In the first-ever hearing on a patent issue under the United States International Trade Commission’s (USITC) Pilot Program for early case disposition, ALJ Shaw has found that the asserted claims of the sole patent-in-suit fail to recite patent-eligible subject matter under 35 U.S.C. § 101. As we reported in a previous blog post, the USITC, pursuant to the Pilot Program, had ordered Judge Shaw to hold a hearing and issue a decision on patent eligibility within 100 days from the institution of the investigation.
The case—Certain Portable Electronic Devices and Components Thereof, Inv. No. 337-TA-994—involves, according to the complaint, devices allegedly using the complainants’ patented methods for accessing “media tracks stored on the portable electronic device by navigating through a hierarchical categorization [such as artist name].” Employing the two-stage analysis mandated by the Supreme Court in Alice Corp. Pty. Ltd v. CLS Bank Intl, 134 S. Ct. 2347 (2014), Judge Shaw first found the claims to be directed to “the abstract and well-known idea of a hierarchically navigated user interface” applied “to the portable media player computing environment.” Turning to stage two of the Alice analysis, Judge Shaw concluded that the claims did not add an inventive concept but rather recited “routine and conventional activity,” a conclusion that he found “reinforced” by the absence of “detailed description of the specific methodology” for achieving the claimed functionality. Therefore, the claims were held to be patent-ineligible.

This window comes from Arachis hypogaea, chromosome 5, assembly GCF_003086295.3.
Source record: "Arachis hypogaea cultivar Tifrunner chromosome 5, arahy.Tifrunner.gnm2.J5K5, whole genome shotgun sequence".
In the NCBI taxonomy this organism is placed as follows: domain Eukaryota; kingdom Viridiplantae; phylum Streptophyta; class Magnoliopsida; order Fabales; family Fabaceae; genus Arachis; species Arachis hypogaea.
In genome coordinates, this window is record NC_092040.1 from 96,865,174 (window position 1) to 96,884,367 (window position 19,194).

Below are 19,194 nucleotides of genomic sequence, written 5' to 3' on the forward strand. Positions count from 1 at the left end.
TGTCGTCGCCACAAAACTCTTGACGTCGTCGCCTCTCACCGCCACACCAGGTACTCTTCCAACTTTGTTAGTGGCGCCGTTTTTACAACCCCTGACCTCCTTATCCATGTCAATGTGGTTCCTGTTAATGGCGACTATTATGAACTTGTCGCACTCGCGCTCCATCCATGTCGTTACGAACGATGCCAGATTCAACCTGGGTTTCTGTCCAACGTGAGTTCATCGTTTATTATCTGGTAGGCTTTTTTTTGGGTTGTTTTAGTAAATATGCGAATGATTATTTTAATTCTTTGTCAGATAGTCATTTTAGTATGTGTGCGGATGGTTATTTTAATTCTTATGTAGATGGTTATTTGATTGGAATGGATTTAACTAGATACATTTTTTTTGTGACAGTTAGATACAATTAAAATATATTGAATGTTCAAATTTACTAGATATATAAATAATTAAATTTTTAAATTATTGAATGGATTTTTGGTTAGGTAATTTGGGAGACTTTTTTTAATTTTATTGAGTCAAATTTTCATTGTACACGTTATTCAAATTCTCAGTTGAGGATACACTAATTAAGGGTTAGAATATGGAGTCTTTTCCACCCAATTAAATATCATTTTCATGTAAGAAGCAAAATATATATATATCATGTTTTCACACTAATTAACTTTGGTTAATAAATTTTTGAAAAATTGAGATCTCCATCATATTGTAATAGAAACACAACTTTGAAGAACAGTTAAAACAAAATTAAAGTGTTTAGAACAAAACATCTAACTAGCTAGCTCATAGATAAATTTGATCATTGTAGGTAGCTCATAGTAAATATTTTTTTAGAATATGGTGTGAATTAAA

The USITC may determine to review the ALJ’s decision if the Complainant petitions for review. All appeals from the USITC’s final determinations in Section 337 investigations are to the U.S. Court of Appeals for the Federal Circuit. It is noteworthy, however, that the USITC has upheld patent-ineligibility findings in the two post-Alice cases that have reached it this year.